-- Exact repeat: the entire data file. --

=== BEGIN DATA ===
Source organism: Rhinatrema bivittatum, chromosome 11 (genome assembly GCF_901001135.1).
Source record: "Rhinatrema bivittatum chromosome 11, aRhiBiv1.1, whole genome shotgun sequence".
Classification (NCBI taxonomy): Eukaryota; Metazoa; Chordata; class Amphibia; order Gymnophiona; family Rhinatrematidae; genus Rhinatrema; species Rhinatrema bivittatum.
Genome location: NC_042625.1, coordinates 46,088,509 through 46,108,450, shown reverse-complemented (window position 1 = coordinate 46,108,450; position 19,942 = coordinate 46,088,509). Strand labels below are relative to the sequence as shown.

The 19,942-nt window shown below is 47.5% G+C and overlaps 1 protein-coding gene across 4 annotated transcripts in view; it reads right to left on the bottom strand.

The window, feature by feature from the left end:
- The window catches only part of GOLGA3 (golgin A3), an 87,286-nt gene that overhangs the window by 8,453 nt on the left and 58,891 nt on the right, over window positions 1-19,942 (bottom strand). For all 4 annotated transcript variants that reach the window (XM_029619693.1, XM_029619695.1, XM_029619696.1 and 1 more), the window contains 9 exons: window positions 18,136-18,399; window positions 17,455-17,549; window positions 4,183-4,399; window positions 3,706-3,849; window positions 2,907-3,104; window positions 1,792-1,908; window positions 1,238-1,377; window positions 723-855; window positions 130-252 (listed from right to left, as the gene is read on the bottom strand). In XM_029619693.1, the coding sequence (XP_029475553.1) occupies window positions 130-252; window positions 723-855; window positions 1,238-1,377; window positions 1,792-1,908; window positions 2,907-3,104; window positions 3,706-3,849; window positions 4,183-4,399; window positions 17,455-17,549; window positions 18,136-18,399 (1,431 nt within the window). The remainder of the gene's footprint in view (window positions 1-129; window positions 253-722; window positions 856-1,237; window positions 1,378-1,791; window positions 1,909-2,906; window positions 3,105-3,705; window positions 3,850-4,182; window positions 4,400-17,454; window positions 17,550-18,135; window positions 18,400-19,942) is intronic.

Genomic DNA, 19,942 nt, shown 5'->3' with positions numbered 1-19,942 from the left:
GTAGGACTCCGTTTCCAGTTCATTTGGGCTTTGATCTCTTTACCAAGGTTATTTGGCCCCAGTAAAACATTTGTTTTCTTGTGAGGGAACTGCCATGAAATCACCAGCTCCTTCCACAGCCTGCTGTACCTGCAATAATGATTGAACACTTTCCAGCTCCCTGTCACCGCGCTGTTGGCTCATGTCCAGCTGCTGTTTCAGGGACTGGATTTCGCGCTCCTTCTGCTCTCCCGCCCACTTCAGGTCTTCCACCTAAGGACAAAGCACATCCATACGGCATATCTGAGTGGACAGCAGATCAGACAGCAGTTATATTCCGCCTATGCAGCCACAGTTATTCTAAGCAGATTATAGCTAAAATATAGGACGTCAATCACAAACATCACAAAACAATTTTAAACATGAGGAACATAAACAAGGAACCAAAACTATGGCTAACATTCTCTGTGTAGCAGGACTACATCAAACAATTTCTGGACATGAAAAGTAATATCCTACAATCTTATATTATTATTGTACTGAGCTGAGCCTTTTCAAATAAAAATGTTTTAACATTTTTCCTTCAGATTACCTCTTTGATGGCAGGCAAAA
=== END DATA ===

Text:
Source organism: Rhinatrema bivittatum, chromosome 11 (genome assembly GCF_901001135.1).
Source record: "Rhinatrema bivittatum chromosome 11, aRhiBiv1.1, whole genome shotgun sequence".
Classification (NCBI taxonomy): Eukaryota; Metazoa; Chordata; class Amphibia; order Gymnophiona; family Rhinatrematidae; genus Rhinatrema; species Rhinatrema bivittatum.
Genome location: NC_042625.1, coordinates 46,088,509 through 46,108,450, shown reverse-complemented (window position 1 = coordinate 46,108,450; position 19,942 = coordinate 46,088,509). Strand labels below are relative to the sequence as shown.

The 19,942-nt window shown below is 47.5% G+C and overlaps 1 protein-coding gene across 4 annotated transcripts in view; it reads right to left on the bottom strand.

The window, feature by feature from the left end:
- The window catches only part of GOLGA3 (golgin A3), an 87,286-nt gene that overhangs the window by 8,453 nt on the left and 58,891 nt on the right, over window positions 1-19,942 (bottom strand). For all 4 annotated transcript variants that reach the window (XM_029619693.1, XM_029619695.1, XM_029619696.1 and 1 more), the window contains 9 exons: window positions 18,136-18,399; window positions 17,455-17,549; window positions 4,183-4,399; window positions 3,706-3,849; window positions 2,907-3,104; window positions 1,792-1,908; window positions 1,238-1,377; window positions 723-855; window positions 130-252 (listed from right to left, as the gene is read on the bottom strand). In XM_029619693.1, the coding sequence (XP_029475553.1) occupies window positions 130-252; window positions 723-855; window positions 1,238-1,377; window positions 1,792-1,908; window positions 2,907-3,104; window positions 3,706-3,849; window positions 4,183-4,399; window positions 17,455-17,549; window positions 18,136-18,399 (1,431 nt within the window). The remainder of the gene's footprint in view (window positions 1-129; window positions 253-722; window positions 856-1,237; window positions 1,378-1,791; window positions 1,909-2,906; window positions 3,105-3,705; window positions 3,850-4,182; window positions 4,400-17,454; window positions 17,550-18,135; window positions 18,400-19,942) is intronic.

Genomic DNA, 19,942 nt, shown 5'->3' with positions numbered 1-19,942 from the left:
GTAGGACTCCGTTTCCAGTTCATTTGGGCTTTGATCTCTTTACCAAGGTTATTTGGCCCCAGTAAAACATTTGTTTTCTTGTGAGGGAACTGCCATGAAATCACCAGCTCCTTCCACAGCCTGCTGTACCTGCAATAATGATTGAACACTTTCCAGCTCCCTGTCACCGCGCTGTTGGCTCATGTCCAGCTGCTGTTTCAGGGACTGGATTTCGCGCTCCTTCTGCTCTCCCGCCCACTTCAGGTCTTCCACCTAAGGACAAAGCACATCCATACGGCATATCTGAGTGGACAGCAGATCAGACAGCAGTTATATTCCGCCTATGCAGCCACAGTTATTCTAAGCAGATTATAGCTAAAATATAGGACGTCAATCACAAACATCACAAAACAATTTTAAACATGAGGAACATAAACAAGGAACCAAAACTATGGCTAACATTCTCTGTGTAGCAGGACTACATCAAACAATTTCTGGACATGAAAAGTAATATCCTACAATCTTATATTATTATTGTACTGAGCTGAGCCTTTTCAAATAAAAATGTTTTAACATTTTTCCTTCAGATTACCTCTTTGATGGCAGGCAAAA